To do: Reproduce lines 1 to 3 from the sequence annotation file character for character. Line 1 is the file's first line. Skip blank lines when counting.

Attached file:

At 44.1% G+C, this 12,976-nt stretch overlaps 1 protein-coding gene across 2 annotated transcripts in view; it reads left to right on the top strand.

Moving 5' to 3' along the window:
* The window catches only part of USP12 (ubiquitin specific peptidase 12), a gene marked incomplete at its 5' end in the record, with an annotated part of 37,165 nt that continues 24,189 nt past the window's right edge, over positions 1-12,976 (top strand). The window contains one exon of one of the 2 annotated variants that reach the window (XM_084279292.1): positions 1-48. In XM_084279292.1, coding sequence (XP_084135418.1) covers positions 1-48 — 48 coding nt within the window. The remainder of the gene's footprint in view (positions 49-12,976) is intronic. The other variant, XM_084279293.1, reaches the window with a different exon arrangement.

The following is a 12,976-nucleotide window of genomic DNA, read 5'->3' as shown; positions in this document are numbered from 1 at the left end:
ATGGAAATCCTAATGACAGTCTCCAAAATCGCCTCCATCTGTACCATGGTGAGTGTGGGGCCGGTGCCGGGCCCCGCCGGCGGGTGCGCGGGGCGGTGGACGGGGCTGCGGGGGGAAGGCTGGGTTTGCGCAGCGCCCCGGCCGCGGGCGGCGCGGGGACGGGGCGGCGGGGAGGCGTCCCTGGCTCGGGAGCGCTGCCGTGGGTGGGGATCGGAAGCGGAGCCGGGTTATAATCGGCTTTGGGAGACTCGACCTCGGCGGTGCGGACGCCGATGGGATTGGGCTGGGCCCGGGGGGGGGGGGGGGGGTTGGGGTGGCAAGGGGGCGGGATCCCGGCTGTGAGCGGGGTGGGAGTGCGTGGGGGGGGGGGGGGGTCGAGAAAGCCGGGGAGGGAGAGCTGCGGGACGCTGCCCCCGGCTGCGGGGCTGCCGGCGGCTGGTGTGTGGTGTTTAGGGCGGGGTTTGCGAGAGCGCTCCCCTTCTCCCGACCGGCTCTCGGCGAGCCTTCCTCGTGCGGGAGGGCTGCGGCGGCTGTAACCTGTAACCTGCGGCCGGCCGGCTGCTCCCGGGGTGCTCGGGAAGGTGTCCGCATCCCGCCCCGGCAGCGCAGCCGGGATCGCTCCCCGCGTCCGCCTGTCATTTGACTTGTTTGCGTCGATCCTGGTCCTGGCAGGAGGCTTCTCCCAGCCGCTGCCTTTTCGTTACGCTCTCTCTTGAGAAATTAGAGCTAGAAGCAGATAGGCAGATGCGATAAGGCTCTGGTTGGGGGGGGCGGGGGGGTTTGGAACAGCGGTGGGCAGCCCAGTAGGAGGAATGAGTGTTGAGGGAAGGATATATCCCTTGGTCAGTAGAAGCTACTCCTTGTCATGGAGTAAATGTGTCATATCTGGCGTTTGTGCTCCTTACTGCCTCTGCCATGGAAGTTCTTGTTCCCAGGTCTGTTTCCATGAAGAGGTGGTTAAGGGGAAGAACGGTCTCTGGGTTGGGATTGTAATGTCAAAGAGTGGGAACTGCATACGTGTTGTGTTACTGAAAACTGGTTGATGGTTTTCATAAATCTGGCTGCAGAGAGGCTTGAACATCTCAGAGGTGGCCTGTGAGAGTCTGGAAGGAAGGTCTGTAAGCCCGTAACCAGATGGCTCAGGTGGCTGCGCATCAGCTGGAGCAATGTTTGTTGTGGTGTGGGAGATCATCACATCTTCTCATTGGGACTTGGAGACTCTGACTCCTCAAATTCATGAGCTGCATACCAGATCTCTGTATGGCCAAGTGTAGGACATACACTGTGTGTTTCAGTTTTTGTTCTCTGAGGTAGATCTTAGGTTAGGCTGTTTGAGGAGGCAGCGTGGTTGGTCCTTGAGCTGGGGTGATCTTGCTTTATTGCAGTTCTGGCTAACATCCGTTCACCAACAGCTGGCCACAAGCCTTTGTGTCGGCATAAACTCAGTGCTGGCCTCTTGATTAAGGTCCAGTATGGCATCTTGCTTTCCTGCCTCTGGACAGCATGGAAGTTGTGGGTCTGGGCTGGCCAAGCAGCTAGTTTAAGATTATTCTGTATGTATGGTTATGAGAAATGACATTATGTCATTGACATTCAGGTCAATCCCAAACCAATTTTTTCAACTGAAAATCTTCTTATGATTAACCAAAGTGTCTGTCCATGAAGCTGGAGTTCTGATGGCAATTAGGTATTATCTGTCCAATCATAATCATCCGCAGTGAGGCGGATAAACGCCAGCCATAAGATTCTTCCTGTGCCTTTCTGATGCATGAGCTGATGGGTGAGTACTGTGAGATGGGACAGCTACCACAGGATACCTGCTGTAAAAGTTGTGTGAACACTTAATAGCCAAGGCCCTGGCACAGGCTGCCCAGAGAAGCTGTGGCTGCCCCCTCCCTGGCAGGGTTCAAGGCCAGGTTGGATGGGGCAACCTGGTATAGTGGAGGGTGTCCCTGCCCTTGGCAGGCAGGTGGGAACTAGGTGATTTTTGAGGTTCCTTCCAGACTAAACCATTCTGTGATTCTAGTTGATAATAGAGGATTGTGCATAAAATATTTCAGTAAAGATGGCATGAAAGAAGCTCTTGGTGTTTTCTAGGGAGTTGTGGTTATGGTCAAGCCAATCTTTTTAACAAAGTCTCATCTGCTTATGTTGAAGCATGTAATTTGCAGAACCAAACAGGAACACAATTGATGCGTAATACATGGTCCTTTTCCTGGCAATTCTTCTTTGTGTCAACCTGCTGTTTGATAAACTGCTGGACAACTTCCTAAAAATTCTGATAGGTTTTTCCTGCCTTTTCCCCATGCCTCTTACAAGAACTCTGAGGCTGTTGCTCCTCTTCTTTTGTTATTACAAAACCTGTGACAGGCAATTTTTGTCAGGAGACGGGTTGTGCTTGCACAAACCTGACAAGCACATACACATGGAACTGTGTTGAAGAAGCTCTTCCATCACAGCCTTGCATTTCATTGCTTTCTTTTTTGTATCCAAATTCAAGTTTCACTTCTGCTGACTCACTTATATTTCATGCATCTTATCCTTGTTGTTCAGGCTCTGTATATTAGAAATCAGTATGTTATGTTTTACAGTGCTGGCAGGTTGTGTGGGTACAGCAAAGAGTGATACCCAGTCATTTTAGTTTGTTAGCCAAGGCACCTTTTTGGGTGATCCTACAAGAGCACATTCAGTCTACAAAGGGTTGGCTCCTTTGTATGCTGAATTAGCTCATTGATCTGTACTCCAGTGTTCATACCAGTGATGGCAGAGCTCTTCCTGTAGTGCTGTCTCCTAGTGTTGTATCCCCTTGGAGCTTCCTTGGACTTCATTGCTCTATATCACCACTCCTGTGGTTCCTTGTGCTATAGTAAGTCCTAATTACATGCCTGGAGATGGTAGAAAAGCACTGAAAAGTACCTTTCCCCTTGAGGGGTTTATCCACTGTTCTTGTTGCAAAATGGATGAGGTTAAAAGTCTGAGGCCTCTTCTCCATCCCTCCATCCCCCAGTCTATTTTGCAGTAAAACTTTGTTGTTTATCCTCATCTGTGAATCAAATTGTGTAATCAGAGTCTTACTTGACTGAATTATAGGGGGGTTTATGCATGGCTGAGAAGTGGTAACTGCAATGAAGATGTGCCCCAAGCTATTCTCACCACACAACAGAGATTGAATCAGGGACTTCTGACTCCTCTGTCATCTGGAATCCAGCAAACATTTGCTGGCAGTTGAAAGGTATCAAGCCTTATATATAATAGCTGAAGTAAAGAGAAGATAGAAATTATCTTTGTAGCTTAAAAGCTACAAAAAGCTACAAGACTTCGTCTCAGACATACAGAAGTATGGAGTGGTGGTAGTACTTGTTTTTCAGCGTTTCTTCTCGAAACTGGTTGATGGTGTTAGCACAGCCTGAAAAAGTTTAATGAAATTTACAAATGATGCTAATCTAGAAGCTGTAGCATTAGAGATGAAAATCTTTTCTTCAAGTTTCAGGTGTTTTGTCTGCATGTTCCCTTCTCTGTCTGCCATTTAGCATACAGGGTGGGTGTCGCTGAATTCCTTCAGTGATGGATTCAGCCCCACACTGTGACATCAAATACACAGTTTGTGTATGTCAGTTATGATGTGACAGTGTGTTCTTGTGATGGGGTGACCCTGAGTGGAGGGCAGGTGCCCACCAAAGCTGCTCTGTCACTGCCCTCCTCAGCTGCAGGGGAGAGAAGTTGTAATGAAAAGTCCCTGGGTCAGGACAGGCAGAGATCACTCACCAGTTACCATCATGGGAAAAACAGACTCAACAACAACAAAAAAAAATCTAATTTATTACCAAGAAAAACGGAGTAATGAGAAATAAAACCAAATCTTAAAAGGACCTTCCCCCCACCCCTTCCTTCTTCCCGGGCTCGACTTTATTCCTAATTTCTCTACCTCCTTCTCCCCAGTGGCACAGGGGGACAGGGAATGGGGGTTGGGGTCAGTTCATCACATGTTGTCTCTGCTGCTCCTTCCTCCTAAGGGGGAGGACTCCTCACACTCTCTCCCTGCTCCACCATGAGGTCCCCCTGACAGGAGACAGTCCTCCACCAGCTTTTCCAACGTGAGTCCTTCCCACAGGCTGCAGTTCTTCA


At 44.1% G+C, this 12,976-nt stretch overlaps 1 protein-coding gene across 2 annotated transcripts in view; it reads left to right on the top strand.

Moving 5' to 3' along the window:
* The window catches only part of USP12 (ubiquitin specific peptidase 12), a gene marked incomplete at its 5' end in the record, with an annotated part of 37,165 nt that continues 24,189 nt past the window's right edge, over positions 1-12,976 (top strand). The window contains one exon of one of the 2 annotated variants that reach the window (XM_084279292.1): positions 1-48. In XM_084279292.1, coding sequence (XP_084135418.1) covers positions 1-48 — 48 coding nt within the window. The remainder of the gene's footprint in view (positions 49-12,976) is intronic. The other variant, XM_084279293.1, reaches the window with a different exon arrangement.